Growing gourmet and medical mushrooms

Paul Stamets. Growing gourmet and medical mushrooms. - Ten Speed Press, 2000


1. Mushrooms, Civilization and History

2. The Role of Mushrooms in Nature

3.Selecting a Candidate for Cultivation

4. Natural Culture: Creating Mycological Landscapes

5. The Stametsian Model: Permaculture with a Mycological Twist

6. Materials fo rFormulating a Fruiting Substrate

7. Biological Efficiency: An Expression of Yield

8. Home-made vs. Commercial Spawn

9. The Mushroom Life Cycle

10. The Six Vectors of Contamination

11. Mind and Methods for Mushroom Culture

12. Culturing Mushroom Mycelium on Agar Media

13. The Stock Culture Library: A Genetic Bank of Mushroom Strains

14. Evaluating a Mushroom Strain

15. Generating Grain Spawn

16. Creating Sawdust Spawn

17. Growing Gourmet Mushrooms on Enriched Sawdust

18. Cultivating Gourmet Mushrooms on Agricultural Waste Products

19. Cropping Containers

20. Casing: A Topsoil Promoting Mushroom Formation

21. Growth Parameters for Gourmet and Medicinal Mushroom Species

Spawn Run: Colonizing the Substrate

Primordia Formation: The Initiation Strategy

Fruitbody (Mushroom) Development

The Gilled Mushrooms

The Polypore Mushrooms of the Genera Ganoderma, Grifola and Polyporus

The Lion’s Mane of the Genus Hericium

The Wood Ears of the Genus Auricularia

The Morels: Land-Fish Mushrooms of the Genus Morchella

The Morel Life Cycle

22. Maximizing the Substrate’s Potential through Species Sequencing

23. Harvesting, Storing, and Packaging the Crop for Market

24. Mushroom Recipes: Enjoying the Fruits of Your Labors

25. Cultivation problems & Their Solutions: A Troubleshoting guide


I. Description of Environment for a Mushroom Farm

II. Designing and Building A Spawn Laboratory

III. The Growing Room: An Environment for Mushroom Formation & Development

IV. Resource Directory

V. Analyses of Basic Materials Used in Substrate Preparation

VI. Data Conversion Tables






Growth Parameters*
Spawn Run:
Incubation Temperature: 70-75° F.(2 1-24° C.)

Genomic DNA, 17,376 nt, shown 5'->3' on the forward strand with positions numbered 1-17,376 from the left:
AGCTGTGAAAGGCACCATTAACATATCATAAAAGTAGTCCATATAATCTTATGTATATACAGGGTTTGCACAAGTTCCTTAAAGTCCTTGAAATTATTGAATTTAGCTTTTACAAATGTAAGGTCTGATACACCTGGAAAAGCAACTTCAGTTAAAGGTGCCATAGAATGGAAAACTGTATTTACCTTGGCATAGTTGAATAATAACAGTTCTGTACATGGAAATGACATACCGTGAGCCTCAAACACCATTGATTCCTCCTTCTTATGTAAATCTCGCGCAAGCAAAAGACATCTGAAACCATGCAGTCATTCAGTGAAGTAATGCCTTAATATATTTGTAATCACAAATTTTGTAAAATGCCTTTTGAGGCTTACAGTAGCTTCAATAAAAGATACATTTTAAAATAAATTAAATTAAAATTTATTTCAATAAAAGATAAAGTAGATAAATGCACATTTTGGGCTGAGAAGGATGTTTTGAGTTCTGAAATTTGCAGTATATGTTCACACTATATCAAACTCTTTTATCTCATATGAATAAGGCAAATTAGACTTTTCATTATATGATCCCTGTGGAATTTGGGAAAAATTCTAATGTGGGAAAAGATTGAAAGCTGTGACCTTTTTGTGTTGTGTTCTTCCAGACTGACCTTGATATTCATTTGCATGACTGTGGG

Relative Humidity: 100%
Duration: 10-14 days
C02: > 5000 ppm
Fresh Air Exchanges: 0-1 per hour
Light Requirements: n/a

Scierotia Formation:
IncubationTemperature: 60-70° F. (16-21° C.)
Relative Humidity: 90-100%
Duration: 20-30 days.
C02: > 5000 ppm.
FreshAir Exchanges: 0-1 per hour
Light Requirements: Darkness.

Primordia Formation:
Initiation Temperature: 40-50° F. (4.4-10° C.)
Relative Humidity: 85-95% rH
Duration: 10-12 days
C02: <5000 ppm.
Fresh Air Exchanges: 2-4 per hour.
Light Requirements: 200-800 lux.

Fruitbody Development:
Temperature: 40-60° F. (4.4-16° C.)
Relative Humidity: 85-95%
Duration: 10-20 days.
C02:<5000 ppm.
Fresh Air Exchanges: 2-4 per hour
Light Requirements: 200-800 lux.

Cropping Cycle:
One crop indoors. Spawn can be placed outdoors for creating natural patches.

to encourage Black Morel fruitbody formation. A fine layer (1 inch) of moistened vermiculite aids
aeration. Since the physical separation of the the nutritional seed layer from the nutritionally poor
peat moss is not necessary, this technique is uniquely different than those which have been patented
by Ower et alia. The pH optima for fruiting falls between 6. 5-8. 0.

This is a proposed initiation strategy based on my observations of natural fruitings of the Morel and laboratory research

with Morchella angusticeps, the Black Morel. This strategy will be amended and improved over time.

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